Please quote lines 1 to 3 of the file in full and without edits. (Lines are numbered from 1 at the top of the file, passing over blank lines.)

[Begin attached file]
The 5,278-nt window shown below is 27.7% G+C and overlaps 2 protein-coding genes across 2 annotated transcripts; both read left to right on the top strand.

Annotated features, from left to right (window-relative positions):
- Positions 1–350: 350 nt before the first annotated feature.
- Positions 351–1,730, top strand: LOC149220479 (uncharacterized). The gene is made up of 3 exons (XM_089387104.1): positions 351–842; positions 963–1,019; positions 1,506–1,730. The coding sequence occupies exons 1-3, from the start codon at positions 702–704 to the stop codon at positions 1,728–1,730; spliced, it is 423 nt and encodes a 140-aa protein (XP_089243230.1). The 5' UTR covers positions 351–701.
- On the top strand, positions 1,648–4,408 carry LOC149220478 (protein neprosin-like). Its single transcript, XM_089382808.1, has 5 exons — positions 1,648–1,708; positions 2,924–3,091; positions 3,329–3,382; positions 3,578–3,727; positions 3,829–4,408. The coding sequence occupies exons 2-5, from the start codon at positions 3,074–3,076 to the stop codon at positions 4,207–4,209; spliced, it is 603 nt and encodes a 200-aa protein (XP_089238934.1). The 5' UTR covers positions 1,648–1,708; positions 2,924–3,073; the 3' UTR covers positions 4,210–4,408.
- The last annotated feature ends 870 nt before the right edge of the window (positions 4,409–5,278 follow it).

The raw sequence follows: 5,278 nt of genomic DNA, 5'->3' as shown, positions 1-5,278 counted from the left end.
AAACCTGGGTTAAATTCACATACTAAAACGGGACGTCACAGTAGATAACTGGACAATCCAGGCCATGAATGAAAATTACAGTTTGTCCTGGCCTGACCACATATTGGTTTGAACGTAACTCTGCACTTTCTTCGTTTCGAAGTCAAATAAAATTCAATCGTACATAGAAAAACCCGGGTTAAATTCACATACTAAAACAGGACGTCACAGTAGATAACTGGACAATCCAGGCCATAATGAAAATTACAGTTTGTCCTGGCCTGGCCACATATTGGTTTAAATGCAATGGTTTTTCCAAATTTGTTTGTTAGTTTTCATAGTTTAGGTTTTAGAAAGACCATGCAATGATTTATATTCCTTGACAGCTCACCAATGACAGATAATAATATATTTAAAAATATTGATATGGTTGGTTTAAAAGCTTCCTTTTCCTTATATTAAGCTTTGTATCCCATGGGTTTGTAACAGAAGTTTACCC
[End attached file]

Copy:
The 5,278-nt window shown below is 27.7% G+C and overlaps 2 protein-coding genes across 2 annotated transcripts; both read left to right on the top strand.

Annotated features, from left to right (window-relative positions):
- Positions 1–350: 350 nt before the first annotated feature.